Traditional Chinese Medicine (TCM) is a complete system of medicine. It has been practiced for over 3000 years in China and Asia and over one-quarter of the world's population now uses one or more of its component therapies. After conventional western medicine it is the world’s second most used medical system. TCM treatment combines the use of medicinal herbs, acupuncture and therapeutic exercises such as Qi Gong.
As a separate system of medicine it is not possible to compare it with western medicine as it works on a totally different set of principles. Both systems can treat the same disease but their way of diagnosing, treating and even the outcomes they are looking for in treating the same diseases, such as hepatitis C, are completely different.
For example, in western medicine the object of treatment for hepatitis C is to eradicate the virus. But in Chinese medicine eradicating the virus is not the aim. Instead it focuses on strengthening the body, clearing away toxins, and regulating the circulation of energy and blood throughout the body so that you feel better and your liver is functioning better. The treatment can, almost as a by-product, slow down liver damage and reduce liver enzyme levels (ALT and AST). .
The Basis of Chinese Medicine
The fundamental basis of Chinese medicine is to encourage the flow of energy within our system, as this is understood to be the essence of good health. The Chinese call this energy Qi (pronounced ‘chee’). Good health relies on an abundant and smooth flow of energy or Qi. If your energy is deficient, overactive or blocked in some way then the goal is to restore harmony of energy through acupuncture, herbs, diet and Qi gong exercises.
For a practitioner, the focus is on diagnosing and understanding the disharmony of energy within a person’s individual system.
The thinking that underlies TCM is that the body, mind and spirit are all inter-dependent, and therefore affect each other on all levels. Because of this, disease in one part of the body or organ may affect many other parts of the body. The main focus of Chinese medicine is on how the body’s energy responds to disease, rather than the disease itself. Its function is to bring the body and your whole energy system back to a state of harmony.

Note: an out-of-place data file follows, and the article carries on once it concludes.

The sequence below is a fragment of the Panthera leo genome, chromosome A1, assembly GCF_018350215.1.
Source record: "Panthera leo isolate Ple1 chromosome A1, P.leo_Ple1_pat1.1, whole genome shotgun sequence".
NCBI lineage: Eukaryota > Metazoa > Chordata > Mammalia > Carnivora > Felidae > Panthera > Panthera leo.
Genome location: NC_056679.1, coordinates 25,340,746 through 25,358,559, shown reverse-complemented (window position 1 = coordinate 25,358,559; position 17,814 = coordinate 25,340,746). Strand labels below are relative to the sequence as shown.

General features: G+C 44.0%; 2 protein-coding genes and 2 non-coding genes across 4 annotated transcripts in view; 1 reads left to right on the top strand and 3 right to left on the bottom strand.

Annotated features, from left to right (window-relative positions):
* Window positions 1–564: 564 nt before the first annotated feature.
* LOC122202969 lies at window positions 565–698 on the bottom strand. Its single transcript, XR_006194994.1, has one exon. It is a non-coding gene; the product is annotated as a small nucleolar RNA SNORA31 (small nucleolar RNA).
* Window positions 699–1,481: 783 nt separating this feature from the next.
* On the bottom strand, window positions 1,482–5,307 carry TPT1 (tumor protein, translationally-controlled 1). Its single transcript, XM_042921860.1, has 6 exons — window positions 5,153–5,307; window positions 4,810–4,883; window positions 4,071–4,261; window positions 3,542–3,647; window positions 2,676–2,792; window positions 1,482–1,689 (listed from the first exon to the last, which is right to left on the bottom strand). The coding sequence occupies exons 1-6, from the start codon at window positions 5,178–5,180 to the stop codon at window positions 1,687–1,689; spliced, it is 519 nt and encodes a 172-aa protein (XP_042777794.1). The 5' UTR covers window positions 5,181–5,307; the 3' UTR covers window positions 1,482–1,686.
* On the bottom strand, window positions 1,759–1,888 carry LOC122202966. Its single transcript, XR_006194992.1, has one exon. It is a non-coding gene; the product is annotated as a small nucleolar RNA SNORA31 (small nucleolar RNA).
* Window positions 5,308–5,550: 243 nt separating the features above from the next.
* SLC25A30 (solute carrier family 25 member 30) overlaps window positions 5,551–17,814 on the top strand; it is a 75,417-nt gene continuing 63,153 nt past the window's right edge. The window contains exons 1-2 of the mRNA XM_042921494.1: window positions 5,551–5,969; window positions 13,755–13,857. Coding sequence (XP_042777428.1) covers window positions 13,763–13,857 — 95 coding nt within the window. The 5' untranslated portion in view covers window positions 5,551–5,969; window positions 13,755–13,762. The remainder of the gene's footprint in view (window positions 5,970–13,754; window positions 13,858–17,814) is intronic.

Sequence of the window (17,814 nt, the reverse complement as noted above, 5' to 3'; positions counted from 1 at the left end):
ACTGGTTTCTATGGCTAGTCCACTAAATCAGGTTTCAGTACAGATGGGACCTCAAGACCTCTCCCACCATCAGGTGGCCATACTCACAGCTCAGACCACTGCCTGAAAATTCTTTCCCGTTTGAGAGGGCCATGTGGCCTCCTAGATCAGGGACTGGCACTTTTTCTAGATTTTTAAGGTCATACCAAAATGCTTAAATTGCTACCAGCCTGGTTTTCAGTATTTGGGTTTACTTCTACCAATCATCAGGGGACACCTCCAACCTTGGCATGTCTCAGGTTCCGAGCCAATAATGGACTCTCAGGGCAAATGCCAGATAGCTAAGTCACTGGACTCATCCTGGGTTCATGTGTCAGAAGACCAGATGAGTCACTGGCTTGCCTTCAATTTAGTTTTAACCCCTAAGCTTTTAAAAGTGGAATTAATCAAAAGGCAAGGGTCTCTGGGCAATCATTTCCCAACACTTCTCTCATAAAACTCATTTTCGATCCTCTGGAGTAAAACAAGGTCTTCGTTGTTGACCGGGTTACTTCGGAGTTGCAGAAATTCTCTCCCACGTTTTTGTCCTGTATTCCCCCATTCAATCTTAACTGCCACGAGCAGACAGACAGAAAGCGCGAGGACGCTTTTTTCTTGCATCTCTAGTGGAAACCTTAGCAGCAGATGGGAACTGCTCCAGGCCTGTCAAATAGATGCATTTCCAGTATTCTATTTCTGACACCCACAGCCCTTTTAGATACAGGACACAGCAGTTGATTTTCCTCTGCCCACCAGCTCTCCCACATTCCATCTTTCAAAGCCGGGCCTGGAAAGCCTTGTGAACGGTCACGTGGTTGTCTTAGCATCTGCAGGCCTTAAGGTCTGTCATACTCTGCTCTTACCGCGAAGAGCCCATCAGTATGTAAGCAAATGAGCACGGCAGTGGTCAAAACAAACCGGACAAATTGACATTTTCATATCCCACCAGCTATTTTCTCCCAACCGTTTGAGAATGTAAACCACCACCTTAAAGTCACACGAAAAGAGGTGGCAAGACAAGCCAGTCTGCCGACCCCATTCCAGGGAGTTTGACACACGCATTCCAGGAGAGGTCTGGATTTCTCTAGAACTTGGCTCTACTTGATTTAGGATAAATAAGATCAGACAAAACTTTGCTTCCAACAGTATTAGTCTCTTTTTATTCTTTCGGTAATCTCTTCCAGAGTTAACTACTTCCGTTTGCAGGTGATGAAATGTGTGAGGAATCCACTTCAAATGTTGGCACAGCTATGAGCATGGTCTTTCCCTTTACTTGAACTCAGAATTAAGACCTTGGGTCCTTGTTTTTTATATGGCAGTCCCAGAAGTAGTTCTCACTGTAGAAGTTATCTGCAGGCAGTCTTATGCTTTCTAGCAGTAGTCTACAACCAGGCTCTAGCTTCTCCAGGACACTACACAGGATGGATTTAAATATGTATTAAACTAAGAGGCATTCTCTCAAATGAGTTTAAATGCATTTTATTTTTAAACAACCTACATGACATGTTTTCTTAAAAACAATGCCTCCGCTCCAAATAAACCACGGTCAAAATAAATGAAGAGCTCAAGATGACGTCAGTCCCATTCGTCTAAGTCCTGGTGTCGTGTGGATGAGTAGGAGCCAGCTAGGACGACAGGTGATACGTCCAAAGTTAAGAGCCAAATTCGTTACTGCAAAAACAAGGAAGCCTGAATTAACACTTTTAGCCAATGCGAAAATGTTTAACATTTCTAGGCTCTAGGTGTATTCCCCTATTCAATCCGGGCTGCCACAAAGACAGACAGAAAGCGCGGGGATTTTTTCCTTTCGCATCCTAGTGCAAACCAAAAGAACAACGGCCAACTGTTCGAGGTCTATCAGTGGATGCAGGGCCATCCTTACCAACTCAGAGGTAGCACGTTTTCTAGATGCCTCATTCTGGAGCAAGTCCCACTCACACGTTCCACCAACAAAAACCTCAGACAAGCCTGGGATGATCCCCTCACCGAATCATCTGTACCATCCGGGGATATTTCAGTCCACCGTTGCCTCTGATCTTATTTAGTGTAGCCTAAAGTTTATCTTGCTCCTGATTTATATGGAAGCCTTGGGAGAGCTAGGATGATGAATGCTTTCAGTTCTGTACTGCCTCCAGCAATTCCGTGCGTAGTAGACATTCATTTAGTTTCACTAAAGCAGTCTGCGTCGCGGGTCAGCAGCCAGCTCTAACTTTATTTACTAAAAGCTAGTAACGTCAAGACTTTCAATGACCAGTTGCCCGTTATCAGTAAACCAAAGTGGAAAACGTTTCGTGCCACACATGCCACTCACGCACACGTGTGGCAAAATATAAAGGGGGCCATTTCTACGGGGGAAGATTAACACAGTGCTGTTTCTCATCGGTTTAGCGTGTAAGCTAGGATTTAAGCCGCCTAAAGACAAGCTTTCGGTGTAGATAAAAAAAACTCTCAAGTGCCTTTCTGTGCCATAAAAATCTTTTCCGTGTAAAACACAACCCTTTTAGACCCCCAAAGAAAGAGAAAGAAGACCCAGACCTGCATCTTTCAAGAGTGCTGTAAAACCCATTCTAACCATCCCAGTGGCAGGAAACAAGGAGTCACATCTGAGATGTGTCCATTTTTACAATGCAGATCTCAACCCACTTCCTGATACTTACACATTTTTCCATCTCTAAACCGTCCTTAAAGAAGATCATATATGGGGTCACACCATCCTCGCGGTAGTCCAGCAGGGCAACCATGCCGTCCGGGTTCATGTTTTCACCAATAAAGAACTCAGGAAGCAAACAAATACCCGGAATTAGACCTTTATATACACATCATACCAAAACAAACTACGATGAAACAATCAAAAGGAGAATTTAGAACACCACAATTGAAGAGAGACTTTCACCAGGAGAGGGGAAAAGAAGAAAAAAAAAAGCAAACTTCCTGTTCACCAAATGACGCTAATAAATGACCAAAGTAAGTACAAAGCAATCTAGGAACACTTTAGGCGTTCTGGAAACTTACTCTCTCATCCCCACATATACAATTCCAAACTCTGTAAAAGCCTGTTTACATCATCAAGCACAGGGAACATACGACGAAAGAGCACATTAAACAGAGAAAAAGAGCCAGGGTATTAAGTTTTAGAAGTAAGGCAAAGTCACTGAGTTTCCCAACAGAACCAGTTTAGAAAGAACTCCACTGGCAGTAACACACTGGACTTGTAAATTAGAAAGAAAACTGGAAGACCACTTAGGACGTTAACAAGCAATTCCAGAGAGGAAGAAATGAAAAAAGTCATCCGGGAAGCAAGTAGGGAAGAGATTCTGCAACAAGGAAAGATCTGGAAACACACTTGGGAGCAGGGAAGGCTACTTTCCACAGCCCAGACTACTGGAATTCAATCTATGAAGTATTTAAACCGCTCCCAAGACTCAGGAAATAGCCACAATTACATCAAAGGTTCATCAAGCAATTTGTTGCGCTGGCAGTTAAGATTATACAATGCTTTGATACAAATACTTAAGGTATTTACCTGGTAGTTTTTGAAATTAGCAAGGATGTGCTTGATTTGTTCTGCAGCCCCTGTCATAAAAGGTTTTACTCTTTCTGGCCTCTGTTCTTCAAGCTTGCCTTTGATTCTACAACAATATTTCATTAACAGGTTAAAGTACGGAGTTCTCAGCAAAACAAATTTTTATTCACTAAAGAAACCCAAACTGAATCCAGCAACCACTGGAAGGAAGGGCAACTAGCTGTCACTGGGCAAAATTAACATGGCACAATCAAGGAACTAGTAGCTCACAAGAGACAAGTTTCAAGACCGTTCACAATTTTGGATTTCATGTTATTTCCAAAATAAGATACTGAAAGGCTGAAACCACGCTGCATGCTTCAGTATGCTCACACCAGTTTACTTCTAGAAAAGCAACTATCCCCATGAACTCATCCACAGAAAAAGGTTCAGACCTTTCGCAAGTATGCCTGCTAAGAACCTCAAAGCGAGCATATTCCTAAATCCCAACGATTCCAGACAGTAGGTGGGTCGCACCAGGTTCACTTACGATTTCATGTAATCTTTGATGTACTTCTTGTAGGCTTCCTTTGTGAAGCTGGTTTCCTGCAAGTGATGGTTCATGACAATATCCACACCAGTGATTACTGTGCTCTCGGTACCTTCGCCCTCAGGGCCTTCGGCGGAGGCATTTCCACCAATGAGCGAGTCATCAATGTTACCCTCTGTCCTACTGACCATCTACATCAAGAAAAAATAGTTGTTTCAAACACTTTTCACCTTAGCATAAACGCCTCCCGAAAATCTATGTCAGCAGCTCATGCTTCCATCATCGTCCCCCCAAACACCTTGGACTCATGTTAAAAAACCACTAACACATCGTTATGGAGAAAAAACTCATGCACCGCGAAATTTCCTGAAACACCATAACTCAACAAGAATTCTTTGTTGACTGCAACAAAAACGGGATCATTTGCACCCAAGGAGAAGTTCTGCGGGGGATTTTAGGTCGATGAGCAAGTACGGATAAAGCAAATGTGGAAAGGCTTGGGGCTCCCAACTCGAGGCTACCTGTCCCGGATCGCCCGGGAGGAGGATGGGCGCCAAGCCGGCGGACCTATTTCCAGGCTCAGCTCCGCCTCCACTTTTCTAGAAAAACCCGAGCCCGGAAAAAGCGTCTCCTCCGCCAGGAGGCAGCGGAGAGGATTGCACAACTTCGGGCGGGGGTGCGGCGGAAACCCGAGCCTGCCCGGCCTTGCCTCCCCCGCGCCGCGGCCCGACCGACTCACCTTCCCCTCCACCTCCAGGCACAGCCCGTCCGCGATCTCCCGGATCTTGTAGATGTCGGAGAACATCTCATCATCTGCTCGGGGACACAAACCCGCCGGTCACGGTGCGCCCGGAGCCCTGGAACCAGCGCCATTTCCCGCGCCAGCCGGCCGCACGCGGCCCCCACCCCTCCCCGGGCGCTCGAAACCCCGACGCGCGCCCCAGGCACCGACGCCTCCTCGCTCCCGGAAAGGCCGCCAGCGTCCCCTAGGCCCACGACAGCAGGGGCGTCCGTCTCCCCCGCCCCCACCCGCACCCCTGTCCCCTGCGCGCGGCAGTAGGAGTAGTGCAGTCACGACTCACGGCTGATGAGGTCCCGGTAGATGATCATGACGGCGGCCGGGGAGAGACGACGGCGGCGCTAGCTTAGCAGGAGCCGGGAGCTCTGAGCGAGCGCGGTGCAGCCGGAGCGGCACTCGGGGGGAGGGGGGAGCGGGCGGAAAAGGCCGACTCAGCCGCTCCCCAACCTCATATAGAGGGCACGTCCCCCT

The liver is seen as vitally important in Chinese medicine. This is because it has such an effect on other organs and systems in the body. The liver is thought to be responsible for the smooth flow of energy or Qi throughout the body, so even for people without hepatitis C, the health of the liver is given special importance by practitioners. People with hepatitis C may be prone to disturbances, weakness or stagnation in the smooth flow of this internal energy. This is often experienced as a pain in the liver area, headaches, mood swings, fatigue, foggy head and many other symptoms associated with hepatitis C.
The practitioner will diagnose the imbalances in your energy using various traditional techniques. These including feeling your Pulses (this is not the same as a western doctor who ‘takes’ your pulse), looking at your tongue, listening to the quality of your voice, looking at the colour of your complexion and asking you various specific questions.
They will then devise an individually tailored treatment plan, usually consisting of acupuncture and a Chinese herbal medicine prescription and possibly some Qi Gong exercises. In very broad terms, acupuncture is associated with balancing the energy levels within the body, whilst herbs are more like drugs or foods which are prescribed for specific physical effects. Exercises are prescribed to increase your energy, to make more oxygen available in your system and to bring about a calmer inner state.